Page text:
The National Education Union has serious concerns about the Government’s newly released International Education Strategy: global potential, global growth.

The strategy was created without the consultation of many unions, including the NEU. The strategy highlights the UK’s ambition “to increase education exports to £35 billion by 2030” without appropriate consideration for the negative consequences this may have on public education systems.

It is well-established that privatisation of education undermines public education systems and operates at the expense of inclusivity, affordability, transparency and quality education.

The strategy further supports UK exports as a form of “soft power”, disregarding a rights-based approach to education in favour of an instrumental approach that benefits the UK. Engaged in this practice is the FCO, DIT, DFID and BEIS, which “all play important front-line roles in facilitating market access, shaping international agendas and opening opportunities for UK trade, influence, relationships and partnerships.” The importance of a holistic, inclusive and rights-based delivery of education is lost in this “whole-of-government” approach.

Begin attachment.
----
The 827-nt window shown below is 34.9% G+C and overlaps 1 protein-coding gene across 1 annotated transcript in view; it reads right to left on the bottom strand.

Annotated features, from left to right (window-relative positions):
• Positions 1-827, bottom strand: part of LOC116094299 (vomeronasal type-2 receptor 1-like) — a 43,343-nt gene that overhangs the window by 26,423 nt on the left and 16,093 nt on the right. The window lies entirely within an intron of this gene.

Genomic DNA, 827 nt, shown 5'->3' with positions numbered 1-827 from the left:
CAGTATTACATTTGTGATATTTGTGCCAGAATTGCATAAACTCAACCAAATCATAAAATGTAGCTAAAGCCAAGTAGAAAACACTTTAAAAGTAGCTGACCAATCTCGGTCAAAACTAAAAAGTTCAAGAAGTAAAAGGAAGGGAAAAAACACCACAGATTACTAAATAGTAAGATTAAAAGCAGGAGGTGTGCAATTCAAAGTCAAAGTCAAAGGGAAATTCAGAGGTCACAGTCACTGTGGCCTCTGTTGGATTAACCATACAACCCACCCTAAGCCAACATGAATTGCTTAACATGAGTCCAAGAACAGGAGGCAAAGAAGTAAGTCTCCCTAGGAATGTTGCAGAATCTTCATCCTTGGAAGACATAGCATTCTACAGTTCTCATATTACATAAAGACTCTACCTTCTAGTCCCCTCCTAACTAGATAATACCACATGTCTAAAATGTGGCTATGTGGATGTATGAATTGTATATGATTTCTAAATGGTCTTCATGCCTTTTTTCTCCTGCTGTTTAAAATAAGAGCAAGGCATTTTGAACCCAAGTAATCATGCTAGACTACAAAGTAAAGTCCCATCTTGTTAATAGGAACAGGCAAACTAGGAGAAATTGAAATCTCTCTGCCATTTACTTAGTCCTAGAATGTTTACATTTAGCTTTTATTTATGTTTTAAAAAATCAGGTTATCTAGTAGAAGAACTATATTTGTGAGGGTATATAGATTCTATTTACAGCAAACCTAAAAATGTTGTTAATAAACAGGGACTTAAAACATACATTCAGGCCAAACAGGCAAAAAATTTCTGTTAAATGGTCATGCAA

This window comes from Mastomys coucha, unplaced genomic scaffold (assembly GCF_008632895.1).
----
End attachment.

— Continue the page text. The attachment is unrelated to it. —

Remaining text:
The NEU is further concerned about the changing nature of aid. The OECD defines it as ‘administered with the promotion of the economic development and welfare of developing countries as its main objective.’ The UK’s position, reaffirmed in this strategy, suggests a favouring of economic and cultural influence over a human rights approach.

Commenting on the strategy, Dr Mary Bousted, Joint General Secretary of the National Education Union, said:

“Education is a human right and a public good, one that is the ultimate responsibility of governments. This strategy illustrates the determination of the UK Government to marketise education, focusing on profits over pupils. It is deeply troubling to see our Government’s determination to view the rights of children and young people around the world as a money-making opportunity.”

Notes to editors